Noted social activist Aruna Roy today termed the 1992 Babri Masjid demolition as an assault on reason and rationality of the Constitution.
"One of my worst days as the citizen of India was when the Masjid was brought down. It was an assault on reason, assault on the rationality of the Constitution," Roy said at the launch of the book, 'Ham Sab
Ayodhya', which captures the life and times of that era.
The event was organised here by Safdar Hashmi Memorial Trust (SAHMAT).
At the same event, former Chief Justice of India J S Verma, who heard the Ayodhya case, termed it as one of its own kind.
"It was not a usual case, it was a case of its own kind. A case which connected with every citizen of India who believed in the Constitution," Verma said.
Both Roy and Verma compared the intolerance in the society as seen in sedition charges being slapped at cartoonists and young girls put behind bars for a Facebook post to the sorry state which the country faced during the 1992 Babri demolition and its aftermath.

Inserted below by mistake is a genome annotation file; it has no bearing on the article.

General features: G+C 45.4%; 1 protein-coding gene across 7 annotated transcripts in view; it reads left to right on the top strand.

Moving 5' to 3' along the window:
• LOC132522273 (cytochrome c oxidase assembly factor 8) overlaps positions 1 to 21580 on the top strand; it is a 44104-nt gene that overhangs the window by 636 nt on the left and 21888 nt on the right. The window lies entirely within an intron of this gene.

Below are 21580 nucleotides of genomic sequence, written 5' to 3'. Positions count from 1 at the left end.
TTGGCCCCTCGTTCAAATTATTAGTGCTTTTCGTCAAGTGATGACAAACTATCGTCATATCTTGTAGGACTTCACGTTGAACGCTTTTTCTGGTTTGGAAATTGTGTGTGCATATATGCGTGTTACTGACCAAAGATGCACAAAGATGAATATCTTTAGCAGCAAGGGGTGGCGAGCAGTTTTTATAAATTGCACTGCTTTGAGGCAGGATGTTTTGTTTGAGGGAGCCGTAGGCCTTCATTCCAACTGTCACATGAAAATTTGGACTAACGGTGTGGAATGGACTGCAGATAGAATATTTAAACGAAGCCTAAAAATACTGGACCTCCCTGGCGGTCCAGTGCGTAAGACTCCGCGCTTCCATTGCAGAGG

"The situation today is very much like it was then. Dissent is not liked today as well. And if we do that, we are charged with sedition. Cartoonists are put behind bars, two young girls are arrested for an FB post. All this has put India's secularism and the ability to tolerate different beliefs and opinions at stake," Roy said.
The Magsaysay award winner later called upon the society to pledge its belief in Indian democracy and secularism.
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